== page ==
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Entering this country as a migrant, Ingeborg van Teeseling outlines the disappointment she faced; and what we will if we don’t value immigration.
I couldn’t have been less of an imposition when I arrived in Australia. I was halfway through my ’40s, healthy, well-educated, I spoke English and I had just married an Australian man who had made himself financially responsible for me, just as the Department of Immigration paperwork had demanded.
But there I was, sitting in the Sydney office of that same department, being told that it would be a good idea for me to refrain from doing my job in my new country. Because, “you know, of course, that with terrorism and everything, we don’t need any reason to deport people these days.” It was 2006, the “death cult” had not been invented yet, but writing journalism, the bureaucrat told me, would inevitably book me a one-way ticket to Villawood.
I had always been financially independent and journalism had been my joy and calling since I was 17 years old. But I liked my new husband and a camp did not seem an attractive prospect, so I followed directions and became an academic instead. After a few years, my university asked me to teach Australian Studies to international and Australian students. It seemed an odd fit, the migrant discussing Eureka and Mabo with young people whose heritage this was.
But in the course of those semesters, I taught them the facts and they showed me the lived reality. Because although they accepted me as a teacher, they were also mostly united in their opinion that I would never become a “real Australian.” Yes, I was white, and that made it easier, but still… that accent, that name, the whole, what-do-you-call-it: foreignness, was a tad disconcerting.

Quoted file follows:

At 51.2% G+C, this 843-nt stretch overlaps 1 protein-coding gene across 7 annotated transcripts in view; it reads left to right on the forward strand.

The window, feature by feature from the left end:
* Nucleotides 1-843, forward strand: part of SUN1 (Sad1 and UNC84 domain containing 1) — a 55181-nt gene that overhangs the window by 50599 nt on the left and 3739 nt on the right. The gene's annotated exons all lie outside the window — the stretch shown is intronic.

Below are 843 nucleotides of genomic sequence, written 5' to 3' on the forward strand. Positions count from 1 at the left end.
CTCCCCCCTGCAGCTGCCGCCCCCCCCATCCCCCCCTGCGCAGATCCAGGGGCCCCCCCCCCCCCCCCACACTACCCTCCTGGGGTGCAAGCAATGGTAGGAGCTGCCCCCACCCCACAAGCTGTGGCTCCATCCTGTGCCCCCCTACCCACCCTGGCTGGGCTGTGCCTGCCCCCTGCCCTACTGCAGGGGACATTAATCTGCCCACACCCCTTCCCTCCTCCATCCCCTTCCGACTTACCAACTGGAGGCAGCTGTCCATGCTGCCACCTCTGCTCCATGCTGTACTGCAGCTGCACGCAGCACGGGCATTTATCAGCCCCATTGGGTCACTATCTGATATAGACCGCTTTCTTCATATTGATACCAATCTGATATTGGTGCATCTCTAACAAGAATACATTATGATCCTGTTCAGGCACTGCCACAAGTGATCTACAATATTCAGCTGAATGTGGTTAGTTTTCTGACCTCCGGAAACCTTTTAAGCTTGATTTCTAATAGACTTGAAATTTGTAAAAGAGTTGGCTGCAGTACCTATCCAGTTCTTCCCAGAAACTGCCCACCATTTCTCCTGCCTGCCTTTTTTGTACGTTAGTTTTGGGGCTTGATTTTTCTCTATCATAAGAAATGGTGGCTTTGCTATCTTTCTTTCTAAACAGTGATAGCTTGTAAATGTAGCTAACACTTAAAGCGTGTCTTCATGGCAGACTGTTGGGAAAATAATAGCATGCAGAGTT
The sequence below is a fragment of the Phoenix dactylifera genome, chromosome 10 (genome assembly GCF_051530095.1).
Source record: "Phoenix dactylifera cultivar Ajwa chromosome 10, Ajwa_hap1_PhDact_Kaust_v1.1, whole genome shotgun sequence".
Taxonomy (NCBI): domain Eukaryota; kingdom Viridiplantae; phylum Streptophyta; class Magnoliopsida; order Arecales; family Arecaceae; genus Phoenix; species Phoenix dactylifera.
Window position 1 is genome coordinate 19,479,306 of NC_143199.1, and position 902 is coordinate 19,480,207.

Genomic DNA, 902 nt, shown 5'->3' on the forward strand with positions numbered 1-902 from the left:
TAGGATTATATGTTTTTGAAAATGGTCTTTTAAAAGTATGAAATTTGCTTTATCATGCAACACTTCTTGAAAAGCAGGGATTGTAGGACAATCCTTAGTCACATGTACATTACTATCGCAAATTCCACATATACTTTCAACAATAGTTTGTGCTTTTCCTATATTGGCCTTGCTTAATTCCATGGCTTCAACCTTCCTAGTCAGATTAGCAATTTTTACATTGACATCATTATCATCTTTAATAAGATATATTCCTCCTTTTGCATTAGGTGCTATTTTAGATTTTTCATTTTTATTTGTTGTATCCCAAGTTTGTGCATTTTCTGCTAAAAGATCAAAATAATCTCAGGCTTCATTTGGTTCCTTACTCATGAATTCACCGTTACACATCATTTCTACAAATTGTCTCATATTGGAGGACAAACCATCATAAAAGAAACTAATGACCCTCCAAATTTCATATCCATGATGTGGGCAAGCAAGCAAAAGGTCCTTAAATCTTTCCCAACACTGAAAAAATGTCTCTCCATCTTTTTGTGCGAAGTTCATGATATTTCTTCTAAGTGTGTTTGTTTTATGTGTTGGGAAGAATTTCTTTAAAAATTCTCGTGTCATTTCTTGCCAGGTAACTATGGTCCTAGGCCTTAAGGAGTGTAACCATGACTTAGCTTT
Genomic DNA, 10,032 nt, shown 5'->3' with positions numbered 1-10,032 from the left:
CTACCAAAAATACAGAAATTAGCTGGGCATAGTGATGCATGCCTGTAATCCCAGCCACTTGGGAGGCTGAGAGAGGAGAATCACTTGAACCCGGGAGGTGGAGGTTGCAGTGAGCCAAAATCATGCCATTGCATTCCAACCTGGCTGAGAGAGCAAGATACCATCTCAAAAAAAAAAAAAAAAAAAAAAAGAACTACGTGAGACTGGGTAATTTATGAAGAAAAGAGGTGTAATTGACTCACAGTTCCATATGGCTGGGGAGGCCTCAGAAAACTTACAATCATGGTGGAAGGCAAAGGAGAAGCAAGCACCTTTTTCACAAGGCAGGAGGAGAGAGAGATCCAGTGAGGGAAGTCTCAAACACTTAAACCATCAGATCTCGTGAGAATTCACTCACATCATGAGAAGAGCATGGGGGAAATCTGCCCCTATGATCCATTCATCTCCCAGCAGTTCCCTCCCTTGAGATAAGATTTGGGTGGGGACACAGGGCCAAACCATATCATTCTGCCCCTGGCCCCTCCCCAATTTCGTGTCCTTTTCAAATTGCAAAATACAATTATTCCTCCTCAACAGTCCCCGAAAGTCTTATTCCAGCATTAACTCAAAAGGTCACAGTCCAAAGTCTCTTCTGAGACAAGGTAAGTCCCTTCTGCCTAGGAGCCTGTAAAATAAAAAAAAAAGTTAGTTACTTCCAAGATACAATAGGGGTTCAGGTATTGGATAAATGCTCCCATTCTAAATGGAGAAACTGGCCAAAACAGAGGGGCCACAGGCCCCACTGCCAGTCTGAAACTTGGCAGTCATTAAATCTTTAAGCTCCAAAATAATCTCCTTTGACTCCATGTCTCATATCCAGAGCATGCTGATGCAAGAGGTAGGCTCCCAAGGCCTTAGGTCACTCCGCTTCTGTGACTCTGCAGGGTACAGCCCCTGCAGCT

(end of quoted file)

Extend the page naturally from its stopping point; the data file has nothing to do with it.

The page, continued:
Nice, sure, but just not “one of us.”
It made me wonder, at the time. If this was happening to me, who looked like them, almost sounded like them, what would it be like to be a migrant without all those advantages? Looking into Australia’s history, the background of Yellow Peril, White Australia Policy and Dictation Test explained a lot, and made my experience less personal. But the more I learnt, the less I understood. Migration anxiety? Maybe. But surely, after a while the facts would counter that, right? Like George Megalogenis wrote in his book Australia’s Second Chance: history has shown that the nation flourishes economically in periods of strong migration, while busts are distinguished by closing our doors. And more recently the number crunchers at the Australian Bureau of Statistics concluded that humanitarian refugees do not take jobs away from Australians, but create new ones by setting up businesses. Demographically it makes sense too. With most of the baby-boomers now walking the golf courses, somebody has to work and pay tax to fund their healthcare needs. Without migrants coming in to dilute an ageing population, the Government would run out of money in no time.
Australia has told me to be grateful. And I am. This country has given me an even better education than I already had, and great opportunities and friendships. But it would be great if it could return the favour. In 2009/2010, migrants generated $38 billion in income, the ABS figures showed. The UNHCR has told us that a good proportion of the Syrian refugees, for instance, don’t fit our clichéd image of the downtrodden peasant, but are architects, doctors, teachers and car dealers. If you let us, we’ve got a plethora of things to offer. But instead we are seen as a problem. When I had the discussion in Sydney almost ten years ago, it was still called the Department of Immigration and Multicultural and Indigenous Affairs. Apart from the absurdity of conflating this country’s original inhabitants with its most recent ones, the name change is an eye opener. Now new arrivals have to deal with Immigration and Border Protection.
Multiculturalism is out, protecting the border is in.
Poor, scared, forgetful Australia. You don’t know what you’re missing.